As Dylan says, "Nuns are some of the happiest human beings on the face of the earth!"

December 16, 2010

Free Sample...

...of Gilbert Magazine (pdf), dedicated to furthering the writings of GK Chesterton.

And from this...

"The most important scientific revolutions all include, as their only common feature, the dethronement of human arrogance from one pedestal after another of previous convictions about our centrality in the cosmos." - Stephen Jay Gould

And from this one could take it two ways: from the agnostic view, of the inability of man to reach convictions about anything, including God, or from the theistic view, as a display of the startling largeness of God.

Parody blog...

Early Adopter Swears Off Afghanistan 1.0 & 2.0 Versions

It's Not the Size but the Quality...

...of your audience:
Now if I just had something worthwhile to say I'd be all set.

Pointless Asides R Us....

Oh, I remember those delicious side trips to Thompson library this summer, which held all the associations of travel with none of the expense. I remember those impressive, impassive surroundings, flanked by trees shedding like dogs in the heat. I remember how the reading room was recently featured on 60 Minutes, showing the correspondent strolling through with Fed chief Ben Bernanke: arguably the second most powerful man in America was ambling in the very room I spent some time in this past summer.

Was reminded of sense memories yesterday while watching Samantha Brown's trip on the Freedom of the Seas cruise ship. There she was in that gaudy midway, with pubs full of drinks and drinkers. Then too the bracing balcony views, where I puff an imaginary cigar in my mind's eye.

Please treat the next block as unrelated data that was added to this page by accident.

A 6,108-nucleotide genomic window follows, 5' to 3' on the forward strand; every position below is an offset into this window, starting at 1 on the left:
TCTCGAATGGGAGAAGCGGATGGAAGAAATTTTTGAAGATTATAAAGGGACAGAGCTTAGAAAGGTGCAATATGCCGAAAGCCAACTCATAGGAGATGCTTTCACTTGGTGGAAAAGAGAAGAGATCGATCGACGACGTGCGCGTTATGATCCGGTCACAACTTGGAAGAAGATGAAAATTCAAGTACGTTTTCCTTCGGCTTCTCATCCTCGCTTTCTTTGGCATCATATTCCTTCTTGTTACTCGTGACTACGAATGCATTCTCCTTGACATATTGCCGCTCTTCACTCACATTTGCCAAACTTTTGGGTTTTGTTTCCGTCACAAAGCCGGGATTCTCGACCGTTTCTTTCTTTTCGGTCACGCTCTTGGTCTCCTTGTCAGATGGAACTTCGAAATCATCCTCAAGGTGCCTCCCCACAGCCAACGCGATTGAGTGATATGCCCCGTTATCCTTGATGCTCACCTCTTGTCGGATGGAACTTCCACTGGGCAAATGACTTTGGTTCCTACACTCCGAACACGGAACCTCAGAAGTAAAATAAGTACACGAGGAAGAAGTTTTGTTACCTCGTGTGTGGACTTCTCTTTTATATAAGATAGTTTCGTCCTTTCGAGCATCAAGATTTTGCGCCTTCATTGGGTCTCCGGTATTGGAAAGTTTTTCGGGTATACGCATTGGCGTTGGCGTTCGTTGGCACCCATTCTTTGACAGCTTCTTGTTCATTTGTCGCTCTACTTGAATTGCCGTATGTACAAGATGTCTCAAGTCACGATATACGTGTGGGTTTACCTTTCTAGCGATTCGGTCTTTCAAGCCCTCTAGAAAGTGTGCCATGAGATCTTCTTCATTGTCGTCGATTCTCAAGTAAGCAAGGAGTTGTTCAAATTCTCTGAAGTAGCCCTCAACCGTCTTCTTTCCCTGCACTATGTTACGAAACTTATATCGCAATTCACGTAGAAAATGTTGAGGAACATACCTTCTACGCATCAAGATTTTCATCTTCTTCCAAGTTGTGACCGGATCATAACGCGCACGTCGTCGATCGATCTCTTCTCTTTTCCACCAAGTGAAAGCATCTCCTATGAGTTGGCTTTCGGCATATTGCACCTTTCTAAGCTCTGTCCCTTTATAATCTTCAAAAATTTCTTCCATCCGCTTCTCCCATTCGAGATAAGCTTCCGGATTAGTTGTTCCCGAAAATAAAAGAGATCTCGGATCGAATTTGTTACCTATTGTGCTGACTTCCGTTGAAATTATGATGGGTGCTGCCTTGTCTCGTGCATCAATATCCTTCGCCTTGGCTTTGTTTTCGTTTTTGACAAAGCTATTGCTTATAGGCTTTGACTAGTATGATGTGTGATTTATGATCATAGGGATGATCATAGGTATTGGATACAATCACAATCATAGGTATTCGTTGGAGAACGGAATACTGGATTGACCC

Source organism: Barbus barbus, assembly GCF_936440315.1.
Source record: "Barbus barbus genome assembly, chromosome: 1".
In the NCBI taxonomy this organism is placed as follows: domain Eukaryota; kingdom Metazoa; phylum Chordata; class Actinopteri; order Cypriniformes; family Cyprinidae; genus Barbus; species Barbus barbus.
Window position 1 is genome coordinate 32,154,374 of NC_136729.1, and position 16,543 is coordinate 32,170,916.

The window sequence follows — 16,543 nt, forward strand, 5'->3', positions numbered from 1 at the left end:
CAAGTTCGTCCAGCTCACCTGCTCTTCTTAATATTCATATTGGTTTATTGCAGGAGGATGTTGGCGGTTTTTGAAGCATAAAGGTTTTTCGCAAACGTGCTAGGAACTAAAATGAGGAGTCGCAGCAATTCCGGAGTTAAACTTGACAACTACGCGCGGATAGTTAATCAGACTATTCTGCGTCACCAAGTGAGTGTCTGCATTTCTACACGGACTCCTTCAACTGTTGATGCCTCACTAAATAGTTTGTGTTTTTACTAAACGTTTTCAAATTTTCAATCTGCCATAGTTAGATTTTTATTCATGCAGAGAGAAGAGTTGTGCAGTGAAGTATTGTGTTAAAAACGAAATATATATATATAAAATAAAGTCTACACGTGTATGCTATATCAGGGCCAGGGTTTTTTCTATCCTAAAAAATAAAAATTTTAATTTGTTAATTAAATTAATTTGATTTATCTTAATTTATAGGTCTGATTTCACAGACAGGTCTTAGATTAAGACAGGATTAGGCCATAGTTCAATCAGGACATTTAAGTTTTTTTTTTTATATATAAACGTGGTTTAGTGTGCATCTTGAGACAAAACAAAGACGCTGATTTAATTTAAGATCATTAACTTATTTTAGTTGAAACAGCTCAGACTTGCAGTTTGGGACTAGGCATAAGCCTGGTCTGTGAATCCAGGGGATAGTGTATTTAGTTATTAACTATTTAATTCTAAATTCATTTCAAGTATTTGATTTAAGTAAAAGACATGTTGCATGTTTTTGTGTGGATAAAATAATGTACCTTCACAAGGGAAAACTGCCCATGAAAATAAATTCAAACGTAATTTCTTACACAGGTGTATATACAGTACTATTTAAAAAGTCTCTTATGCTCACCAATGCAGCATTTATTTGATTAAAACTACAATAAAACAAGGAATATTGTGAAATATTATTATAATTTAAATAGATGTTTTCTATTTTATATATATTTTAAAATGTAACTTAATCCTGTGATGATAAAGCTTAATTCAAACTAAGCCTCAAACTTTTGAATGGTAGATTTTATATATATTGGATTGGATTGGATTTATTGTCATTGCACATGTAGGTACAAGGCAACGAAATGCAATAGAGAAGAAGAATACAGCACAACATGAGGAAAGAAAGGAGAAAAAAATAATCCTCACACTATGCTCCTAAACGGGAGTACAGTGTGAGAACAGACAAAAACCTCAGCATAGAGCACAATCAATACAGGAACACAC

Oh but I also recall that single moment, dare I say singular one, poolside Wednesday with the full hull of day ahead. What a lovely ache it produces now when time has turned and I sit in the drear of winter! There I was with the full suite of tools - the iPod, the netbook and the Kindle, reading, writing and music. How odd, it seems, that it was only so late in the week that that moment was recalled, as if all the days before were mere trompe l'oeil! That single view of gently pulsing water, that blue meridian time resonates, the time when I reclined under the firm yet gentle sun and looked out on the tropical fecundity. I recall the first day and how it felt like cheating but how by Monday or Tuesday it felt natural, it felt real and how by Wednesday or Thursday I felt oh so present. I recall the island-y drinks, only three of them given the expense and naturally now I wonder at my frugality. I recall the brazen displays of womanly flesh, of bare cups and flush feet and rim'd suits running to the sweet spots.